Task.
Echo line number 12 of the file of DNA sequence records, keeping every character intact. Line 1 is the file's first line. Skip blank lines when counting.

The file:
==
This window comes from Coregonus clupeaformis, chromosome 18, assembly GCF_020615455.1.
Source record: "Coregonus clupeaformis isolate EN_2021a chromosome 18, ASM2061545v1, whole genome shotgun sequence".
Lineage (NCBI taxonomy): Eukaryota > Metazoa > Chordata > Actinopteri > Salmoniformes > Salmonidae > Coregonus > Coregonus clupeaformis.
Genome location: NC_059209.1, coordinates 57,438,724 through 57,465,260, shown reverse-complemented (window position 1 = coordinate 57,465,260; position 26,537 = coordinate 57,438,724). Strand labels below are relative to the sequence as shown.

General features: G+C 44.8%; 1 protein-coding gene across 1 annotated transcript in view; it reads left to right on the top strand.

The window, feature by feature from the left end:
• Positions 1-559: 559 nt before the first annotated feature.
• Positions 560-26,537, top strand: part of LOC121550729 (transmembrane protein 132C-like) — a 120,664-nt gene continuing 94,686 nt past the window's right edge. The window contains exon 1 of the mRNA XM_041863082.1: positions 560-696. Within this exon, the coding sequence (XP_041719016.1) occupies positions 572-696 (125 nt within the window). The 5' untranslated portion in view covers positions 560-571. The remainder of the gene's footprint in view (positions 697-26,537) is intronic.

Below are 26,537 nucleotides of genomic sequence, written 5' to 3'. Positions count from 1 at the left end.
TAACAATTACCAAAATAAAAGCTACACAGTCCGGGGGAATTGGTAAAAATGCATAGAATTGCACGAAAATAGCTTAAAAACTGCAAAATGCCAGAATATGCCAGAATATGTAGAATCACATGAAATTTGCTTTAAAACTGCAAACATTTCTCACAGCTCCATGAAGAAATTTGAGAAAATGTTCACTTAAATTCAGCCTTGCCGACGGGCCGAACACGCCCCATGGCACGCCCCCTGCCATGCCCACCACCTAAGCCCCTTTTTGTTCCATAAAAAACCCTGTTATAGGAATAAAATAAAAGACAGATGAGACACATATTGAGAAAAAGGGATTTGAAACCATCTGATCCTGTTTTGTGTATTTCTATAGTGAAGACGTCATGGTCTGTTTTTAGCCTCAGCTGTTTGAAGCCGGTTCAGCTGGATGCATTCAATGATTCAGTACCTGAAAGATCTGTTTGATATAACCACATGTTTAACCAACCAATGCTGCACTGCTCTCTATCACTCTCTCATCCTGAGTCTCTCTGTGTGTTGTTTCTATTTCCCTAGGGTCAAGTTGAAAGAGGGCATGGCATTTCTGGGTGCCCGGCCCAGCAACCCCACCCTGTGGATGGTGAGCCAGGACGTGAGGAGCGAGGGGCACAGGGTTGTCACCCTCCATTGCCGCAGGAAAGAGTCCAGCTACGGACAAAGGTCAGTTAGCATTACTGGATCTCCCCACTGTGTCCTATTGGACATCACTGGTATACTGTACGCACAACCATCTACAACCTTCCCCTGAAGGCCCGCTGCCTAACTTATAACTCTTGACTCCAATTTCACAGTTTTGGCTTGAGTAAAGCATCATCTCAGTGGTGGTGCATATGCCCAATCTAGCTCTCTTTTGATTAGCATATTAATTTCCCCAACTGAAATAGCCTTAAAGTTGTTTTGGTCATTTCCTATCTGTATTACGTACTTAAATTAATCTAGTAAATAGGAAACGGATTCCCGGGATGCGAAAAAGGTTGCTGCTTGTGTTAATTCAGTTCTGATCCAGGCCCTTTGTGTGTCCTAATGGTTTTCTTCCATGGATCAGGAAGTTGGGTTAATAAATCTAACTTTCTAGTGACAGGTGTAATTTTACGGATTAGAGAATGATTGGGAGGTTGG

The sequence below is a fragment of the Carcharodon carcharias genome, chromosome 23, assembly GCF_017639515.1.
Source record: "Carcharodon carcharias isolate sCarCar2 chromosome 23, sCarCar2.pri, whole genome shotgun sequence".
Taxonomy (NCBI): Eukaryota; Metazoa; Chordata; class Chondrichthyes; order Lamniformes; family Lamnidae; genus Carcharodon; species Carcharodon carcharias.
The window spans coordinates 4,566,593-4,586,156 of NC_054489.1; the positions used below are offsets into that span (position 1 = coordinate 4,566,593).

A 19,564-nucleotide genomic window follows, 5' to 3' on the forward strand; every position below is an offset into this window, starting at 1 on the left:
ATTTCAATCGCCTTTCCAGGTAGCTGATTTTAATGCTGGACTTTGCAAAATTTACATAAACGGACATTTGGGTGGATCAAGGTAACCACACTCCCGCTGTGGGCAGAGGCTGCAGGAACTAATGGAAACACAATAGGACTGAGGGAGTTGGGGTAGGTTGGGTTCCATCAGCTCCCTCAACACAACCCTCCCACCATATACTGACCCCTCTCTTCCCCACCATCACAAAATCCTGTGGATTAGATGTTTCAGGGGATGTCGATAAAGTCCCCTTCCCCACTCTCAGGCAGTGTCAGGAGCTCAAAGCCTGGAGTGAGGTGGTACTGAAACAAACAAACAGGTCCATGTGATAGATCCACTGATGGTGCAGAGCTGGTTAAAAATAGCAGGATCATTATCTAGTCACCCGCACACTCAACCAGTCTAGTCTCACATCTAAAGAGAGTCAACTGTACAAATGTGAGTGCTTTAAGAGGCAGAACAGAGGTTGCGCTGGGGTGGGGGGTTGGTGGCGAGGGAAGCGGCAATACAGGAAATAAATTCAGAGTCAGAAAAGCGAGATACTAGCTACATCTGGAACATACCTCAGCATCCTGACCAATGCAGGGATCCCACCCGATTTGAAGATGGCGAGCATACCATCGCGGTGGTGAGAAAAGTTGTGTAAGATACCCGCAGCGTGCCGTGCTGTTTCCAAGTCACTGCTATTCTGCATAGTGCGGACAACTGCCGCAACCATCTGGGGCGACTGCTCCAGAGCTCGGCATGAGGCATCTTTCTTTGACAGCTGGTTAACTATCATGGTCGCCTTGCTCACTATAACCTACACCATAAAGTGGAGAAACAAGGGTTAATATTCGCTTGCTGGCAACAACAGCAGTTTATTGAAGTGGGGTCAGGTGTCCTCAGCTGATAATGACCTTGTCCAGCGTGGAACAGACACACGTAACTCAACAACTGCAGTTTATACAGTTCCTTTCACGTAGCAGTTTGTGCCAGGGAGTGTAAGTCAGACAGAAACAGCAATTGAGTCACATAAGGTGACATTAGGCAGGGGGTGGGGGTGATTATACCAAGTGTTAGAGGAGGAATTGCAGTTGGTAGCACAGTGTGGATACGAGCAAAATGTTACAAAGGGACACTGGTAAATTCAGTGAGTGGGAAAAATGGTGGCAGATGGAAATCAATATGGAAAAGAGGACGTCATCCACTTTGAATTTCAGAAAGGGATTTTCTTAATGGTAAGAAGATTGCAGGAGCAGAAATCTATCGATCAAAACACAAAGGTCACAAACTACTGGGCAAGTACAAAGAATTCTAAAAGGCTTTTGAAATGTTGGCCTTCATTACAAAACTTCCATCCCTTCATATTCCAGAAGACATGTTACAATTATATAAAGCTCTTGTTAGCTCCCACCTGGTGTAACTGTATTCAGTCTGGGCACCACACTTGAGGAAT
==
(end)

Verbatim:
Source record: "Carcharodon carcharias isolate sCarCar2 chromosome 23, sCarCar2.pri, whole genome shotgun sequence".